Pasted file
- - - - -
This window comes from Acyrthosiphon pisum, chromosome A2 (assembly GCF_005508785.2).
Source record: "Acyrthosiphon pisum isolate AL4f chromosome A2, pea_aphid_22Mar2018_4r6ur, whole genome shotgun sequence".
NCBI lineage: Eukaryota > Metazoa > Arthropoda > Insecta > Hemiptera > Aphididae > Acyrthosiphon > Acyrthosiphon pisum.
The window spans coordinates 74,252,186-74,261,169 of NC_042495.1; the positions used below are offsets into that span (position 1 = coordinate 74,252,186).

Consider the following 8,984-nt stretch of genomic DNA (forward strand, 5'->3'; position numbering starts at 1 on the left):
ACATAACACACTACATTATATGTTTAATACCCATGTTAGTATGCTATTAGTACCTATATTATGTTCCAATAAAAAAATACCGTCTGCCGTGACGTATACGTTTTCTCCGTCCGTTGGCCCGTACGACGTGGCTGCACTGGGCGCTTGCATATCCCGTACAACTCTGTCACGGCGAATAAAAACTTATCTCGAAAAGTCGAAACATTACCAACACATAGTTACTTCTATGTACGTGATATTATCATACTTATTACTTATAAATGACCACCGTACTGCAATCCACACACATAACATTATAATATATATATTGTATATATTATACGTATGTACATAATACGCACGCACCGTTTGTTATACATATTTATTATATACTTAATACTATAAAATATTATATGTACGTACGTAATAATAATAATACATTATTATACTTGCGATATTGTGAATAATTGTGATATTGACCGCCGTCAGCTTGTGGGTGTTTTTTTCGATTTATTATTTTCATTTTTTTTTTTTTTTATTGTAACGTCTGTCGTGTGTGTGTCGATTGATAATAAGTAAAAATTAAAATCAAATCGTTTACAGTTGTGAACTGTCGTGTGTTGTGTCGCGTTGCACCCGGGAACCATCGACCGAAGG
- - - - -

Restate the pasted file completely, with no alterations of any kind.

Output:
This window comes from Acyrthosiphon pisum, chromosome A2 (assembly GCF_005508785.2).
Source record: "Acyrthosiphon pisum isolate AL4f chromosome A2, pea_aphid_22Mar2018_4r6ur, whole genome shotgun sequence".
NCBI lineage: Eukaryota > Metazoa > Arthropoda > Insecta > Hemiptera > Aphididae > Acyrthosiphon > Acyrthosiphon pisum.
The window spans coordinates 74,252,186-74,261,169 of NC_042495.1; the positions used below are offsets into that span (position 1 = coordinate 74,252,186).

Consider the following 8,984-nt stretch of genomic DNA (forward strand, 5'->3'; position numbering starts at 1 on the left):
ACATAACACACTACATTATATGTTTAATACCCATGTTAGTATGCTATTAGTACCTATATTATGTTCCAATAAAAAAATACCGTCTGCCGTGACGTATACGTTTTCTCCGTCCGTTGGCCCGTACGACGTGGCTGCACTGGGCGCTTGCATATCCCGTACAACTCTGTCACGGCGAATAAAAACTTATCTCGAAAAGTCGAAACATTACCAACACATAGTTACTTCTATGTACGTGATATTATCATACTTATTACTTATAAATGACCACCGTACTGCAATCCACACACATAACATTATAATATATATATTGTATATATTATACGTATGTACATAATACGCACGCACCGTTTGTTATACATATTTATTATATACTTAATACTATAAAATATTATATGTACGTACGTAATAATAATAATACATTATTATACTTGCGATATTGTGAATAATTGTGATATTGACCGCCGTCAGCTTGTGGGTGTTTTTTTCGATTTATTATTTTCATTTTTTTTTTTTTTTATTGTAACGTCTGTCGTGTGTGTGTCGATTGATAATAAGTAAAAATTAAAATCAAATCGTTTACAGTTGTGAACTGTCGTGTGTTGTGTCGCGTTGCACCCGGGAACCATCGACCGAAGG